May 28, 2012; Foxborough, MA, USA; Members of the Loyola Greyhounds team walk off the field prior to a game against the Maryland Terrapins in the NCAA Division I Men's Lacrosse National Championship at Gillette Stadium. Mandatory Credit: Mark L. Baer-US PRESSWIRE
With its 9-3 victory over Maryland today, Loyola joined a pretty exclusive club: The 'Hounds can now count itself as one of only nine schools that have hoisted the NCAA Division I championship trophy. I don't know whether Loyola's victory is confirmation that parity has finally come to the nation's top division of college lacrosse, but it's proof that old money can't simply rely on its connections to dance with the lady in bronze and walnut on a yearly basis.
It was a complete effort from the Greyhounds today, riding a voracious defense and getting timely offense out of a unit that showed its depth and ability all afternoon. Eric Lusby, the attack that has been Loyola's lumberjack throughout Championship play, finished the day with four points (all on goals), finding time to break the all-time NCAA Tournament record for goals scored (17). He is a human missile and should expect a call from the military to determine whether he can be appropriately weaponized.
Going into the game, it felt as if major factors in the game were going to be how well each team shared the bean and limited their opponent from involving the entirety of the offense, as well as whether each team would be able to generate and limit turnovers. As things played out in Foxborough, Massachusetts, that came into clearer focus. The Greyhounds absolutely decimated the Maryland defense on the day, running past Terrapin defenders with ease and exploiting a mishmash slow and non-existent slides from Kevin Warne's unit. At the other end of the field, the 'Hounds suffocated the Terps' offense to the extent that Maryland went scoreless over the final 40:40 of play. Joe Fletcher, Dylan Grimm, Reid Acton, Scott Ratliff, and Josh Hawkins crushed the souls of Joe Cummings and Company, Ltd. all afternoon and completely shut down one of the most efficient offensive teams in the country.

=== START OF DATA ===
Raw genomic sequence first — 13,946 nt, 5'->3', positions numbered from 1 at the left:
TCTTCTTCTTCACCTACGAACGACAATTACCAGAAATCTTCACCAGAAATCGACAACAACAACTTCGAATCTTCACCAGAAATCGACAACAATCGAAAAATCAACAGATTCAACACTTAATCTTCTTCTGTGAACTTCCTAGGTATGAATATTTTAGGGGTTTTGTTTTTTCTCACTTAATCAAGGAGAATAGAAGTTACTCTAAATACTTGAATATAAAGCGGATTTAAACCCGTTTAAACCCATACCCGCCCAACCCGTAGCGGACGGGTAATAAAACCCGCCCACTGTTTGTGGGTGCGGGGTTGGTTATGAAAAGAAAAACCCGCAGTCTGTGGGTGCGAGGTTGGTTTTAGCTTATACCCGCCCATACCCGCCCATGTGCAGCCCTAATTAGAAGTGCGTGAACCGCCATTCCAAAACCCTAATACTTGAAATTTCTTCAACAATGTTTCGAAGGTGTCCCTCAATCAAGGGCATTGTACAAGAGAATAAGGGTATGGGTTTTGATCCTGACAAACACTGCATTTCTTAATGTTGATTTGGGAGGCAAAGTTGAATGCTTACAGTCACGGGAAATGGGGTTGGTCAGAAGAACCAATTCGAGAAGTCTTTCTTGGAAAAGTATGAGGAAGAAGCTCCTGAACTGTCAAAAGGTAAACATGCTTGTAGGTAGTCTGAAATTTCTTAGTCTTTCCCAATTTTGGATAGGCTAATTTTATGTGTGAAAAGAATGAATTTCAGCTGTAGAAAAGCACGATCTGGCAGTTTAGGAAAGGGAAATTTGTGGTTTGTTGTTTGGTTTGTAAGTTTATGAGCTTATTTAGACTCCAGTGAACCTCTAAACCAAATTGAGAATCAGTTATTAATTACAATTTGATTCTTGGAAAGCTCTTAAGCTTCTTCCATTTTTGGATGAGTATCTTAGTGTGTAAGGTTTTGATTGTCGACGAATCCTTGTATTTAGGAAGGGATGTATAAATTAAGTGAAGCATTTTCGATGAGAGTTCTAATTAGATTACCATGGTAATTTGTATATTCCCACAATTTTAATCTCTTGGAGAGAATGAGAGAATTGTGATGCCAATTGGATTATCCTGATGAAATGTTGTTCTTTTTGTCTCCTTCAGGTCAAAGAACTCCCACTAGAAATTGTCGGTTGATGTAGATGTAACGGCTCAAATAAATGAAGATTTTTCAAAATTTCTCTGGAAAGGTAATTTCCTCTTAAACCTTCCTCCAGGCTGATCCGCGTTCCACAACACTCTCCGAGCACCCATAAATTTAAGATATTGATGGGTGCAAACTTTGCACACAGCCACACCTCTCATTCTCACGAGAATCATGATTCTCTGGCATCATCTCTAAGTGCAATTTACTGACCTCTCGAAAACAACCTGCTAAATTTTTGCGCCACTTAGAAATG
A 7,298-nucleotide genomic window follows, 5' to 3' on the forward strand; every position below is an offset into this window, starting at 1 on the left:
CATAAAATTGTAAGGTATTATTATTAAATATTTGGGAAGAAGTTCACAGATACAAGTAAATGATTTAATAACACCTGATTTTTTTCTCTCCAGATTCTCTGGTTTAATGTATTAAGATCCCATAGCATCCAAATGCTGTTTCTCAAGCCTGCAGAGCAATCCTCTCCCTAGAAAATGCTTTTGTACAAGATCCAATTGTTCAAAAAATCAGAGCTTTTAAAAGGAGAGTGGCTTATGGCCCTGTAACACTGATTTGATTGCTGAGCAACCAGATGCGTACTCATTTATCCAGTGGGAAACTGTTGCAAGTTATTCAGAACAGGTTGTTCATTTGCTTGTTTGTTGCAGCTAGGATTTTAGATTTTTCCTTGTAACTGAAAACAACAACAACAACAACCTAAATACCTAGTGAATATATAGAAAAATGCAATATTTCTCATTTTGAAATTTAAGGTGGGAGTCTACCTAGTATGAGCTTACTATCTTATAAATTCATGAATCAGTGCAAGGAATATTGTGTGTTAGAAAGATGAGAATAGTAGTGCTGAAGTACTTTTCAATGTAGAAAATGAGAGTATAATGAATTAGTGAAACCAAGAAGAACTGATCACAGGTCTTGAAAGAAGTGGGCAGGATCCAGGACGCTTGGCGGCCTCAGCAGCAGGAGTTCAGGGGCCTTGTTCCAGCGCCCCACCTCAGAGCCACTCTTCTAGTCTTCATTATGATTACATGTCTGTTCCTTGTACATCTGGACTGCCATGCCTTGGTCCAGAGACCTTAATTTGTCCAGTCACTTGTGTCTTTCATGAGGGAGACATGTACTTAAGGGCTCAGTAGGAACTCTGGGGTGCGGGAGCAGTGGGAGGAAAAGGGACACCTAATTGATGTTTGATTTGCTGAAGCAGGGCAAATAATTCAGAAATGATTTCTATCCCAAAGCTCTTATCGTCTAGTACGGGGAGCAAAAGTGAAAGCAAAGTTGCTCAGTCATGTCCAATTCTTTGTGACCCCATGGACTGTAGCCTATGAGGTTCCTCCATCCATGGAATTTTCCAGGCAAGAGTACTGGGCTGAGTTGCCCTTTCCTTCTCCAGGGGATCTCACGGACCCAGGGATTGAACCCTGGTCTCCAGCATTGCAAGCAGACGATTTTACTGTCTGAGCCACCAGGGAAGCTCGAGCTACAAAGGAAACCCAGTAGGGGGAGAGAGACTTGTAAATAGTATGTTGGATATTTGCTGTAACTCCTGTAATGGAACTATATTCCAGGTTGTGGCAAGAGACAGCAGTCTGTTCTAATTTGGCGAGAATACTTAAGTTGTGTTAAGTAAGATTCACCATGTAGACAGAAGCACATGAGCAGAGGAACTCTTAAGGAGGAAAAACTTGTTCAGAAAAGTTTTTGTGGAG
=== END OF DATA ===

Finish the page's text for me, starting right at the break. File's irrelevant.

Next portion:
While Loyola absolutely earned the victory at Gillette Stadium, Maryland did itself no favors on the day. The Terps committed 13 turnovers, eight of which were credited to the Greyhounds as caused events, losing offensive opportunities left and right. On the day, Maryland actually owned the overall possession margin, earning three more offensive possession than the 'Hounds. When combined with an abysmal shooting performance -- the Terps only shot 10.34 percent, due in heavy degree to how well Loyola locked off the Terps' biggest human deathrays -- Maryland just couldn't help itself out in generating any momentum. In short, every factor of importance went against the Terrapins on the day -- some voluntarily and others caused by Loyola -- and the result bears that out.
Congratulations to Charley Toomey and his charges. A job well done and a more than deserving champion.
Pace: 45 total possessions.
Possession Margin: +3 (Maryland)
Unadjusted Loyola Defensive Efficiency: 12.50
Maryland Shooting Percentage: 10.34%
Turnovers per Offensive Possesion: Maryland -- 54.17%; Loyola -- 42.86%
Unadjusted Maryland Defensive Efficiency: 42.86
Face-Offs: Maryland -- 12; Loyola -- 3